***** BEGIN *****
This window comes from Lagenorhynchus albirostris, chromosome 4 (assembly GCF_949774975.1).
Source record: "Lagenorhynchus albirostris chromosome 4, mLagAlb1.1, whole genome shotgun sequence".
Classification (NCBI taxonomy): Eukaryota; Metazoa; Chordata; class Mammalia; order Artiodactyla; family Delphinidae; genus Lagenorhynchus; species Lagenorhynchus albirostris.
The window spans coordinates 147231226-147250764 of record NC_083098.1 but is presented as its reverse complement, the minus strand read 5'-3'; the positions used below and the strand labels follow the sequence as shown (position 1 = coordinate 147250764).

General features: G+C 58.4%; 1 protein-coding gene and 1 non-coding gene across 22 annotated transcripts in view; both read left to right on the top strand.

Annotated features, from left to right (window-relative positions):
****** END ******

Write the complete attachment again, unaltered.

This window comes from Lagenorhynchus albirostris, chromosome 4 (assembly GCF_949774975.1).
Source record: "Lagenorhynchus albirostris chromosome 4, mLagAlb1.1, whole genome shotgun sequence".
Classification (NCBI taxonomy): Eukaryota; Metazoa; Chordata; class Mammalia; order Artiodactyla; family Delphinidae; genus Lagenorhynchus; species Lagenorhynchus albirostris.
The window spans coordinates 147231226-147250764 of record NC_083098.1 but is presented as its reverse complement, the minus strand read 5'-3'; the positions used below and the strand labels follow the sequence as shown (position 1 = coordinate 147250764).

General features: G+C 58.4%; 1 protein-coding gene and 1 non-coding gene across 22 annotated transcripts in view; both read left to right on the top strand.

Annotated features, from left to right (window-relative positions):